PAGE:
Since this was the festival of Pentecost, one of the feasts upon which all the Jews were to appear at Jerusalem, Exodus 23:13-17; Deuteronomy 16, there were people from all parts of the world living, or sojourning for the time, in Jerusalem. Many of them that had formerly lived in distant countries may have returned to the city of their fathers in order to spend their declining years in their sacred city and to die within sight of the Temple. The people here referred to were sincere, devout men, Luke 2:25, not hypocrites like the Jewish rulers. And they hailed from every nation under heaven. Since the time of the Babylonian exile the merchandizing proclivities of the Jews had drawn them out into other countries more and more. In some countries, as in Egypt, there were large colonies of them, with influential men of the class of Philo. And that they were by no means few in number throughout Asia Minor, as well as in parts of Greece and in Italy, appears from the many passages in Acts in which the synagogs of the Jews are mentioned. These Jews, known as the Jews of the Diaspora, spoke the language of the people among whom they lived, retaining the Hebrew only for Sabbath services. Now when that great sound, as of the mighty wind, was heard, the attention of all the hearers was naturally directed to the hall where the apostles and disciples were assembled, and a great multitude came together to find out the reason for this supernatural occurrence. And what they saw and heard filled their minds with such trouble and perturbation that they were no longer sure of their senses; they were altogether confounded and mixed up. For here they heard, every man, the language of the people where he had been born. There were present Eastern or Babylonian Jews, Parthians, from the region of the Caspian Sea, Medes, from the southwestern shore of the same sea, Elamites, in what is now western Persia, dwellers in Mesopotamia, along the Euphrates and Tigris rivers; there were present Syrian Jews, from Judea, the southern part of what is now Syria, from Cappadocia, in eastern Asia Minor, from Pontus, south of the Black Sea, from Asia, the parts of western Asia Minor in general, along the Aegean Sea, from Phrygia, in western Asia Minor, from Pamphylia, in southern Asia Minor; there were present Egyptian Jews, from Egypt itself, as well as from the parts of Libya in the western part, about Cyrene, the modern Tripoli; there were present Roman Jews, sojourners from that city. And finally Luke mentions Jews from the island of Crete, in the Mediterranean, and from Arabia, as being present in only small numbers. Both Jews and proselytes were represented in the assembly, such as belonged to the Jewish nation by birth, and such as had become proselytes of the gate (by acknowledging the truth of the Jewish teaching) or of righteousness (by formally accepting all the rites and ceremonies, as well as the teaching). And all the various members of this big gathering heard the apostles speak in their own tongue, fluently addressing them, as though they had spoken the dialects and languages all their life. Such a miracle was unheard of, and Luke exhausts his vocabulary in trying to describe its effect upon the multitude: they were confounded, they were amazed, they marveled, they were perplexed, they asked one another as to the meaning of the wonderful thing they were witnessing. And all the while the apostles were preaching the great and wonderful works of God, namely, that God had fulfilled the prophecies made to their fathers, that He had sent His Son Jesus to work the redemption of the whole world, and that this salvation was now being offered to all of them without exception. [Luther, 13b, 2060. 2061]. But while the majority of the assembled Jews were ready to accept the evidence of an extraordinary manifestation of God’s power in these unlearned Galileans, as they called them, there were also some that scoffed and mocked, derisively declaring that the apostles were full of sweet wine, either the must of grapes still in the fermenting state or a choice sweet wine in use in Palestine. Note: Wherever the Spirit of God works through the Word, there are always some that accept the glorious truth, while others are wilfully offended and mock at the Spirit that lives in the Christians.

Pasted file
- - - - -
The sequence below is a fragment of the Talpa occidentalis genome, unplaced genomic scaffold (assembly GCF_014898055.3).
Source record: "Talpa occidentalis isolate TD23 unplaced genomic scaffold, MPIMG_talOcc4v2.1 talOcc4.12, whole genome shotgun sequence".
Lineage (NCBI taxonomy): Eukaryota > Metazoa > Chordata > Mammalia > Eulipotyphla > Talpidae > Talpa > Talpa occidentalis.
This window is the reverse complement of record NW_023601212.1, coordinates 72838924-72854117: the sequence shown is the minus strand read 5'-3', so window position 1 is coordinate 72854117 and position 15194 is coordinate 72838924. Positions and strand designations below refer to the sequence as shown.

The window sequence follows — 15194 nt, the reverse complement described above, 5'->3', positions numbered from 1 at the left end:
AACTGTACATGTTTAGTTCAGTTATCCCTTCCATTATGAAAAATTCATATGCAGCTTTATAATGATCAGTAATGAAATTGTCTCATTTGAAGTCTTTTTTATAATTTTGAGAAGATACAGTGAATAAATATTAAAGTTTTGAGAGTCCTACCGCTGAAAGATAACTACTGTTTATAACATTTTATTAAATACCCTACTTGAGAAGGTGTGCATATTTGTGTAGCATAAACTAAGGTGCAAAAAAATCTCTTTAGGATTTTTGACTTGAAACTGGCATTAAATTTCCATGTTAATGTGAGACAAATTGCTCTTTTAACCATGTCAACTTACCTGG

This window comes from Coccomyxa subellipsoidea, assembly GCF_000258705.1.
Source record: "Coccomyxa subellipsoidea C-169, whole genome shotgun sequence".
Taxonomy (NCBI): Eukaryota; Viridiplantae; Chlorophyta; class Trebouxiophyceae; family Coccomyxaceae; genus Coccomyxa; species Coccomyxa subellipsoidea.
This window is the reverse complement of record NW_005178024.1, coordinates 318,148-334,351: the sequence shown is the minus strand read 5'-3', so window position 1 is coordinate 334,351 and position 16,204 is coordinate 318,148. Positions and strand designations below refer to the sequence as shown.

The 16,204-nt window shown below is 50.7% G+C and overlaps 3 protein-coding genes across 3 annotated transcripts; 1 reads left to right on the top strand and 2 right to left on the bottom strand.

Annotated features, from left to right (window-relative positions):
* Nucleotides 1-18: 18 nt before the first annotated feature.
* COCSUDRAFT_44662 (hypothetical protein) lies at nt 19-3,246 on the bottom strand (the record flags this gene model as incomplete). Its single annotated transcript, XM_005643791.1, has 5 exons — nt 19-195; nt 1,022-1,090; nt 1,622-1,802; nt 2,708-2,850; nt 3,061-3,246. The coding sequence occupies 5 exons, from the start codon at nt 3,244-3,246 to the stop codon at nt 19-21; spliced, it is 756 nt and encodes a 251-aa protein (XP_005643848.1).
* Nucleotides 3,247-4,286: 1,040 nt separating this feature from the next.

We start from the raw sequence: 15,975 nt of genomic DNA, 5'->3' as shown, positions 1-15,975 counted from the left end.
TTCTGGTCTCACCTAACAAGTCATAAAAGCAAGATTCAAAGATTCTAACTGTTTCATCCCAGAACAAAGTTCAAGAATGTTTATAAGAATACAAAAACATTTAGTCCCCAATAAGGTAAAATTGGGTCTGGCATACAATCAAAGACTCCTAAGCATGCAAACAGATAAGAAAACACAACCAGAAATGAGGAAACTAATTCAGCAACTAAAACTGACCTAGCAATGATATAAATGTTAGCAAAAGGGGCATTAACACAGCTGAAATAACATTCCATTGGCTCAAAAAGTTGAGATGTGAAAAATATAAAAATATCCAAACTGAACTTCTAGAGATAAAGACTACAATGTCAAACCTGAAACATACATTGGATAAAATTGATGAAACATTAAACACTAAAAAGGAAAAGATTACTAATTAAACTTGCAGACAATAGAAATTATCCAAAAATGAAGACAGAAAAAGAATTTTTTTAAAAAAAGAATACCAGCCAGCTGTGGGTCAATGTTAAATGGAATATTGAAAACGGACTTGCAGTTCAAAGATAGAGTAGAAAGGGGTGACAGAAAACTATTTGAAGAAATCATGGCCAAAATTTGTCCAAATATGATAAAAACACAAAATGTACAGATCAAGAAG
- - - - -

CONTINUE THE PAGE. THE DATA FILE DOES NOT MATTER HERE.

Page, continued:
Verses 14-47